Like most Republicans, President Donald Trump has made it clear he intends to “fix” the federal government by “draining the swamp.” Traditionally, the GOP has aimed to cut the size of the federal government. The president’s freeze on hiring federal employees is a first step in that direction. And he might go a step more.
The administration is showing signs that it views the bureaucracy as primarily implementers, not creators, of policy.
Evidence of this shift in approach can be seen in White House Press Secretary Sean Spicer’s response to a letter of dissent signed by nearly 1,000 State Department employees against Trump’s travel ban to the U.S. from seven Muslim majority countries. He said they should “either get with the program or they can go.”
Trump abruptly ended Sally Yates’ term as attorney general for refusing to defend the order.
This demand for obedience is most often seen in competitive authoritarian regimes, which I study. Such regimes often look like democracies, but don’t actually function like them. Think Turkey and Malaysia, for example.
Such a confrontation between leaders and civil servants leaves the system gridlocked and in chaos. It’s worth understanding the vital role bureaucracies play in the smooth functioning of a government by looking at examples from other countries.
Lessons from Japan and Turkey
After the second World War, Japan made efforts to rebuild its economy and revamp its pre-war institutions. Leaders sought to better serve a new democratic country with significantly limited global influence. Civil service reform was a crucial part of this rebuilding process. As a result of these reforms, starting in the 1960s, Japan was effectively governed by a bureaucracy, while the Liberal Democratic Party ruled.
Prime Minister Eisaku Sato, who was in power most of the ‘60’s and early '70’s, empowered bureaucrats at government departments. For example, under his leadership, the responsibilities of the Ministry of International Trade and Industry were expanded to include building an export-oriented economy that created jobs. This work built the foundations for the modern Japanese economy.
Politicians were able to take credit for economic programs that worked, and distance themselves from those that were unpopular, but necessary. The LDP deflected criticism of unpopular budget cuts, and the restructuring of basic public services implemented by the Ministry of International Trade and Industry.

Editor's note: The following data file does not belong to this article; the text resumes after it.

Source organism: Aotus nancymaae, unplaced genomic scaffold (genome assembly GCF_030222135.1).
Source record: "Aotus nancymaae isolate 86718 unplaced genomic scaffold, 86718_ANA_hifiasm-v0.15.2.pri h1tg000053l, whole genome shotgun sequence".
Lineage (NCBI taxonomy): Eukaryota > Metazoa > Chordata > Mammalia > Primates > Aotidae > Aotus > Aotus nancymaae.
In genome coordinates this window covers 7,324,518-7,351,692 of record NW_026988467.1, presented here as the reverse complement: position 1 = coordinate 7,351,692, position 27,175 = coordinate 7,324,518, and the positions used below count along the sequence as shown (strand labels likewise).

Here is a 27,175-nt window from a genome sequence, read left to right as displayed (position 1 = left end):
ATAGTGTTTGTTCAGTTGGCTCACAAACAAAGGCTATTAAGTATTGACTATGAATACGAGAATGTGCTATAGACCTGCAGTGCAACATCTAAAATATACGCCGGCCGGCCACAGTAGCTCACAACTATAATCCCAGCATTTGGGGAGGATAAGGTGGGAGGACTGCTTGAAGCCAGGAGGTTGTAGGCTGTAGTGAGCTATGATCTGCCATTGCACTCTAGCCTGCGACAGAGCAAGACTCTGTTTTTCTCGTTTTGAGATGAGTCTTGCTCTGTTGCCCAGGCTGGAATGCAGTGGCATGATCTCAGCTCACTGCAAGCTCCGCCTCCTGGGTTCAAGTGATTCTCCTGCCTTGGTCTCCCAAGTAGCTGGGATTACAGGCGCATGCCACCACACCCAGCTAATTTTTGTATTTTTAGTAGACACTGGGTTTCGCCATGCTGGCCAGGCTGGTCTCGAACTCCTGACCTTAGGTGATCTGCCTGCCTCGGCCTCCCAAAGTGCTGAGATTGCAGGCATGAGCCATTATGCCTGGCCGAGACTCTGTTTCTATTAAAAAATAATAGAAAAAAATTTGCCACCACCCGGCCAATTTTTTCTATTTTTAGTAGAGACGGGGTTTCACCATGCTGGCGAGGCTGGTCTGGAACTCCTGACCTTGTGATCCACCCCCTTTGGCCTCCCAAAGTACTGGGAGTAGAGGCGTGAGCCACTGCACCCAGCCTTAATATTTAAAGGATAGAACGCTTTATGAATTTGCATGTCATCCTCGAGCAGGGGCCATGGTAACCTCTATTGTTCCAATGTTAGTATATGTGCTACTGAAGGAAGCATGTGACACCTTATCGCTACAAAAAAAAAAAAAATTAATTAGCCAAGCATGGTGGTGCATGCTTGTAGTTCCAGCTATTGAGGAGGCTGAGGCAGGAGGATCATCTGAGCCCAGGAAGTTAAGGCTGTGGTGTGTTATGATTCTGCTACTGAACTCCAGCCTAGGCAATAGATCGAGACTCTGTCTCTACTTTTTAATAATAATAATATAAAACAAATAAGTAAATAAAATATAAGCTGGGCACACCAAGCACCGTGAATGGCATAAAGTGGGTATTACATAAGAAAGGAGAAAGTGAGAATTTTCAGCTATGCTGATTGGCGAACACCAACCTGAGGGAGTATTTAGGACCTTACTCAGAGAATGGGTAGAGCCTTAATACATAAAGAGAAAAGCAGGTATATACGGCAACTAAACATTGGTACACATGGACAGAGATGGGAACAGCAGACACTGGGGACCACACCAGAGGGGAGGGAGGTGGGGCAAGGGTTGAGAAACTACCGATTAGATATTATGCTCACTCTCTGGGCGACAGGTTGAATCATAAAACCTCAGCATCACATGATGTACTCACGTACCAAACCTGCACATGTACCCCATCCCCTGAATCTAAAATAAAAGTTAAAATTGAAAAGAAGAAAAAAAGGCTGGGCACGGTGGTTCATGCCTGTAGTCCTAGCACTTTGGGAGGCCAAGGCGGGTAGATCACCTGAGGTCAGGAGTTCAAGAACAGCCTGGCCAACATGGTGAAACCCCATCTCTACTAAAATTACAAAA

This division of responsibility allowed nonelected officials to conduct the day-to-day tasks of governing and delivering public services. Meanwhile, party leaders focused on the big-ticket populist items, such as resisting China’s acceptance into the U.N., and committing to a nonnuclear Japan. This allowed the regime to focus on promises that helped win reelection. Civil servants had the autonomy to run their departments in the most efficient way without political blow-back.
The case of Turkey is more complex. It also went through a similar period during the 1980s in which its government – both in authoritarian and democratic forms – relied on the bureaucracy to lead industrialization and development efforts.
In the late '70’s, Turkey was on the verge of civil war triggered by economic collapse. Democratic government led by Suleyman Demeril unsuccessfully tried to launch a last ditch series of economic reforms which left Turkey unable to buy even the basic commodities. At risk of complete economic breakdown, General Kenan Evren seized power and put in place an authoritarian regime to rule Turkey in 1980.
The new regime pushed a series of sweeping changes, including banning unions, controlling wages, banning political parties and removing agricultural subsidies. The push for industrialization was the cornerstone of this strategy. What the regime failed to do was effectively implement the strategy and trust state institutions to do their work. The policies had little input from the bureaucrats who expected to implement them. As a result, real wages were depressed and farming communities suffered losses without subsidies.
In state-sanctioned elections of 1983, Turgat Ozal was elected as prime minister against President Evren’s preferred candidates. Ozal was able to roll back the harsh economic policies and actively push for industrialization. He was able to bring back the professionalization of the bureaucracy by giving them a larger role in policy creation and implementation. Buoyed by the new mediator, newly independent government institutions pushed austerity measures that cut government spending and incentivized foreign investment. Heavy government subsidies for large industries in new economic opportunity zones stabilized and spurred growth in Turkey’s economy.
The common pattern observed in the cases of Turkey and Japan is the government’s reliance on an independent civil service, especially in times of political turmoil.
Ruling and governing: Marriage of convenience?
The new administration in the U.S. is challenging the autonomy of the civil service by limiting its role in policy creation and implementation. Trump’s election mandate, with significant support from Congress, is to “change things up” in Washington and push for stable economic growth. To achieve this, the administration will need to find a way to work with the civil service and allow it to do its job, not impede it.
Like in Turkey and Japan, the bureaucracy evolves in times of political change. Especially in times of severe political partisanship, reliance on bureaucracy to deliver on campaign promises increases. Trump’s administration needs the technical policy making expertise of bureaucrats to deliver on those promises.
If the administration continues down this path, we may witness more botched implementation of orders like the travel ban. The quicker the administration reformulates its strategy to work with civil servants, the faster we can expect meaningful policies and their implementation.